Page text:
UK Mac users are desperate for the iTunes Music Store to launch in Europe, a Macworld Online poll shows.
Almost half (45 per cent) of the 1,087 readers said they want to legally download music via Apple’s consumer-friendly service. One iTunes fan wrote: "If iTunes Music Store was available here it would become my primary source for music."
Showing the global appeal of Macworld Online, A total of 14 per cent of respondent were US-based, and already using the iTunes service. However, not all iTunes users were impressed with the service. "The choice of music is pretty limited on the US store and tends to cater for average tastes," said one user.
Another reader noted that even when launched in Europe iTunes will not offer music from countries such as Japan: "I thought the whole point of the Internet was that it opens the whole world to me from my computer. I would want to use a service like this to be able to get music that isn't available in the UK.”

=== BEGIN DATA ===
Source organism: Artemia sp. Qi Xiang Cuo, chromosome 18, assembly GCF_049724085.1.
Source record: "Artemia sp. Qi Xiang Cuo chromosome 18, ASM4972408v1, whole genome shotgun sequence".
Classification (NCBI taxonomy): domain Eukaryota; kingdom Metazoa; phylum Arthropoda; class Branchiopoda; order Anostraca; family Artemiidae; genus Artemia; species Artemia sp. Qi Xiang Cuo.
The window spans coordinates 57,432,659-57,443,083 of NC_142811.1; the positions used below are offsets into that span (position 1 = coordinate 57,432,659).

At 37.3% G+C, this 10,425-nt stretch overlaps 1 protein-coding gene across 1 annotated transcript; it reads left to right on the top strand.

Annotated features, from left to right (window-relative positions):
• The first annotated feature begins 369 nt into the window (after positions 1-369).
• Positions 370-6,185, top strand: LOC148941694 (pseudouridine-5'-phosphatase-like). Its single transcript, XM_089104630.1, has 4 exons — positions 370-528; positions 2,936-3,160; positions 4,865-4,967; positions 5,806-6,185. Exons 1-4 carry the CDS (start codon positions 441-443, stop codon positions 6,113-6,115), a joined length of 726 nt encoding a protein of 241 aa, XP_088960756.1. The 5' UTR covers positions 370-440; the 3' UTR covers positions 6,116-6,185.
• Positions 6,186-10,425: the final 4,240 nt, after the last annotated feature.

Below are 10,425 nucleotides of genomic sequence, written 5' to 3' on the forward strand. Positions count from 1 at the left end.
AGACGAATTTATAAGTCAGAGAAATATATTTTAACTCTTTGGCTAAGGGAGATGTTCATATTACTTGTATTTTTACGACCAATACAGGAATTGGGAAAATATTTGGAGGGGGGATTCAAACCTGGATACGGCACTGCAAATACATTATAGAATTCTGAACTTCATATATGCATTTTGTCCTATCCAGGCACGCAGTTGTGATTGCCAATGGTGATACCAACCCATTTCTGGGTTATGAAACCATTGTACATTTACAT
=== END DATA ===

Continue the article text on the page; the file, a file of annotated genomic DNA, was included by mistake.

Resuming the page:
Peer-to-peer music consumption continues apace, thanks to a dearth of legal digital-music outlets. 17 per cent say they use peer-to-peer file-sharing services to download music, with a paltry four readers saying they use Universal’s Mac-friendly subscription-based service, Emusic.
One peer-to-peer user said: "Emusic doesn't have much of a selection, as the big five labels are missing."
Similarly, just four voters said they use some incarnation of Apple Master Peter Gabriel's OD2 service. The company works with Microsoft, Tiscali and Virgin to offer consumers 200,000 tracks on an à la carte basis across Europe.
In recent weeks the Recording Industry Association of America (RIAA) has begun launching lawsuits against file traders it accuses of uploading an average 1,000 songs each using peer-to-peer networks.
With a lack of alternatives in Europe, traditional means of listening to music – CDs and LPs – are still popular. 17 per cent say they rely exclusively on CDs, while 37 readers have yet to ditch their turntable, still relying on vinyl for their sounds.